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MG MGB Technical - Calling Master Cylinder Gurus??

Please refer to the attached image...

Background: I had my 69B TANDEM master cylinder re-sleved recently. (I know, I probabally should have done an exchange but this only cost me a bottle of wine... I may yet have to do the exchange or have a professional rebuild$$$$??!) Today I tried to charge and bleed my new-build brake system (incl lines) but my master cylinder refused to pump any fluid.

What I would like to know, in order to try and fault find, is what is SUPPOSED to happen inside the MCyl. when the pedal is depressed?

Is the secondary piston (red) supposed to move??

In my case, the Primary Piston (17 shaded) moves into the cyl and then springs back. Some air pressure can be felt from outlet "A" but nothing at all from Outlet "B". Conversly (and probabally why no fluid was sent down the lines) when the piston is depressed if I then place my finger over outlet 'A' Suction is felt... ie the fluid must be getting pushed then sucked back?? The secondary piston is almost certainly not moving. By the way, The holes which drain the reservoir into the Mcyl body have been dreiied through the new sleeve!

I would have thought that both outlets needed to be 'pumping'??

I am wondering if I have made a fundamental assembly error? The image in the middle shows the order in which the bits are assembled and as far as i can tell, is correct.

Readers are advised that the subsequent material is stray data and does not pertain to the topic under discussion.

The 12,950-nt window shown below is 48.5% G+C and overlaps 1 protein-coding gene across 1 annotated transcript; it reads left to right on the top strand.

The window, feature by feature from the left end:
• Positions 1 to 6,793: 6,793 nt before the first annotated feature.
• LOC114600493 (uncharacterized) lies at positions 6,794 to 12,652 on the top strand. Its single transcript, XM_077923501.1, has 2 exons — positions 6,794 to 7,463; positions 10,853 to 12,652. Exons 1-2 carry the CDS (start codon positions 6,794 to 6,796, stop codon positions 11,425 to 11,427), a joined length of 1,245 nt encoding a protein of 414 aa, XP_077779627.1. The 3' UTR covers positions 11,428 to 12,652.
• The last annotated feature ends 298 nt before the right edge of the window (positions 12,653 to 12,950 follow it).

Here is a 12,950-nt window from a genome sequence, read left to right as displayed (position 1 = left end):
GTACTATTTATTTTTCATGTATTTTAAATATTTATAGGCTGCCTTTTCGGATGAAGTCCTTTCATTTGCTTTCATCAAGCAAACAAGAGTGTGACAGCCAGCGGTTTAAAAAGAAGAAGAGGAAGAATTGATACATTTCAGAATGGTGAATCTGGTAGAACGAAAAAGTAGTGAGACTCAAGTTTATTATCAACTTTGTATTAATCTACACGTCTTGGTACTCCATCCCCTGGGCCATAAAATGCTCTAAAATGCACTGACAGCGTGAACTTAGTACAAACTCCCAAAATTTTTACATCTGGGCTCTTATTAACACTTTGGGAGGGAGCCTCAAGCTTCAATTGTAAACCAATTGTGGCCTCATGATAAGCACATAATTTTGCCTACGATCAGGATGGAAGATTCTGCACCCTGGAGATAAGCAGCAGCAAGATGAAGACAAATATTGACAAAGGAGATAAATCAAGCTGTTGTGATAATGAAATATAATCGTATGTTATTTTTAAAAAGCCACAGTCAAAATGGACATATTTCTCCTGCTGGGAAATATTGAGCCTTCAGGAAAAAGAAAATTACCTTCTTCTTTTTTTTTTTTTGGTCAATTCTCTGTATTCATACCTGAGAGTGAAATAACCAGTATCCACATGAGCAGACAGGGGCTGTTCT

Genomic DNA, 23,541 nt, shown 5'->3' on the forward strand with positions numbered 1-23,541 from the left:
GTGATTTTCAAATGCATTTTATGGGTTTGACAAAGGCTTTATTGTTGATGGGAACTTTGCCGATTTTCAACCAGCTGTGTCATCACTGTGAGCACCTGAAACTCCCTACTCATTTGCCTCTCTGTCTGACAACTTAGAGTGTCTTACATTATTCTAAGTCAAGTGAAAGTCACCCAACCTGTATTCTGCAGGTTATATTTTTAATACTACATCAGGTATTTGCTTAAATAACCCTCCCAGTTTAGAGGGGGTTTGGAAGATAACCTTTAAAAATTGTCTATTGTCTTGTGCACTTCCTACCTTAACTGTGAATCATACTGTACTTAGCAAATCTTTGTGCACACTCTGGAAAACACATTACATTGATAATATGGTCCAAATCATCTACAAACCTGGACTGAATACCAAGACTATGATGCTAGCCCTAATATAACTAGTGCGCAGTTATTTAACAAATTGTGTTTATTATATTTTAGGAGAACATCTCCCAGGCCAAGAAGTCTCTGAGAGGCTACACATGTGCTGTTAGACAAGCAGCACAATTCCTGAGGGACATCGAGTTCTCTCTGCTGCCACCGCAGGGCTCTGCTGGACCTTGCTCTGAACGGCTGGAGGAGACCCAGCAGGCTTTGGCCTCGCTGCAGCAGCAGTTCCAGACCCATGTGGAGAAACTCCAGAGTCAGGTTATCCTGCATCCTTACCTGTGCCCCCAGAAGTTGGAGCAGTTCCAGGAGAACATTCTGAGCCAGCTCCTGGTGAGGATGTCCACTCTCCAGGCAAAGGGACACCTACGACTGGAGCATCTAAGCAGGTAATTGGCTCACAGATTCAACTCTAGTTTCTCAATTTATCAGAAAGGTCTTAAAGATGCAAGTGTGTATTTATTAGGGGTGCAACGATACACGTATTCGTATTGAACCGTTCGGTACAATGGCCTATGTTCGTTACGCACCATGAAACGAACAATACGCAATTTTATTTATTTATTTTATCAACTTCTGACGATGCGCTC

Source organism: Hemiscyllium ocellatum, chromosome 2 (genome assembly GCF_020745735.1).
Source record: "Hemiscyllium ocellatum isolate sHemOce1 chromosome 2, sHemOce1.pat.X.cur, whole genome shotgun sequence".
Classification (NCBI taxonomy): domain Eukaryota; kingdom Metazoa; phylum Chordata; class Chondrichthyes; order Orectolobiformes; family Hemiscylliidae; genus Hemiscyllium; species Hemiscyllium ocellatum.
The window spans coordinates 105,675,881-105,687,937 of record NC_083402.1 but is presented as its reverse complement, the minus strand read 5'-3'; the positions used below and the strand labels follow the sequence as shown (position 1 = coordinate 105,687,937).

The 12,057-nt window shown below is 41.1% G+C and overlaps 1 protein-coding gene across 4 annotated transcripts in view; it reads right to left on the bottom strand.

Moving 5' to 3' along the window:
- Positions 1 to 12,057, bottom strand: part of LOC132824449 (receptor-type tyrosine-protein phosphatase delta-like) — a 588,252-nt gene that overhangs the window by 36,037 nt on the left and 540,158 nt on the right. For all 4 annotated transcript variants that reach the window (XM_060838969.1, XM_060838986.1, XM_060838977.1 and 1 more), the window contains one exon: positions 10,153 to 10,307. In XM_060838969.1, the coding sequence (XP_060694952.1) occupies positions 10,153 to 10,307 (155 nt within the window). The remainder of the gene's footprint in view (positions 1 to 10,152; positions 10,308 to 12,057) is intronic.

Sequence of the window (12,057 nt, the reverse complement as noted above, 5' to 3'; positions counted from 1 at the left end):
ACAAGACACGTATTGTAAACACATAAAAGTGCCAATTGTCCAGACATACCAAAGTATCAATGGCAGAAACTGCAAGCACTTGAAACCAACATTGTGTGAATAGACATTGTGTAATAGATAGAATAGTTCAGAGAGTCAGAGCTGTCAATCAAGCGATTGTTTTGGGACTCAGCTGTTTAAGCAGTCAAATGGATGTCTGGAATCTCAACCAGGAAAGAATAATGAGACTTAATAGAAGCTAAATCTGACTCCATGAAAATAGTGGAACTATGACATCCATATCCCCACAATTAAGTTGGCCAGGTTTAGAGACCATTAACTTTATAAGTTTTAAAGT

Also, the Pressure Fail switch has been turned clear of the shuttle as per the "Haynes" manual Bleeding instructions

Any ideas?

Innes Bint


may be there has something gone wrong during reassambly. Both the pistons are 'coupled' together by a clip and a pin. No. 9 and No. 10 in the image you added.

Have these two items gone into position again? Seems the smaller piston is not operated from the pedal due to a missing connection.

Hope this helps



I have been looking at this project as I have a 68 BGT in need of a rebuild or replacement tandem unit as well. From what I can noodle out the secondary piston should be driven down the bore by fluid pressure acting on the secondary cup (#7)only, and the piston link is only to pull the secondary back into position when the pedal is released. In the middle image of the photo you have attached does this show the seal position after the rebuild or just after disassembly? From what you describe I wonder if is it possible that not all of the holes between the reservoir and piston bore have been fully opened? My hat is off to you by the way for attempting this project.

Cliff Maddox

Innes, be sure that the brake light switch isn't screwed in too far so that the pedal isn't allowed to return fully. If that happens, the main cups can't "pick up" fluid from the reservoir and force it out of the ports. Common error on a complete installation. BTDT

Peter C.
Peter Caldwell

Thanks guys..

Iv been looking into my problem a bit more... last night I actually completely removed and disasembeled the unit AGAIN??! and checked for obvious errors

This morning I phoned the local 'brake guy' who simply asked "did you bleed the master cyl first?"

I had never considered it!! I went straight out to the shed and tried bleeding each outlet (finger over the hole method) with the MC in the vice. It charged fine and worked as it should!!!? I then had to somehow return it to its mounts full of corrosive fluid?! By the way the brake man talked, I get the feeling that most MCs have a bleed screw or something to get them started?

somehow i got it back in but then had to take out my makeshift bungs and re attach the lines. during this process, fluid inevitably leaked out(thankfully onto the dozens of rags protecting my new paint!) and i was left in the same position as yesterday!! curse it. i have since got the front lines charged and bled but try what i may, the rear circuit will not start pumping!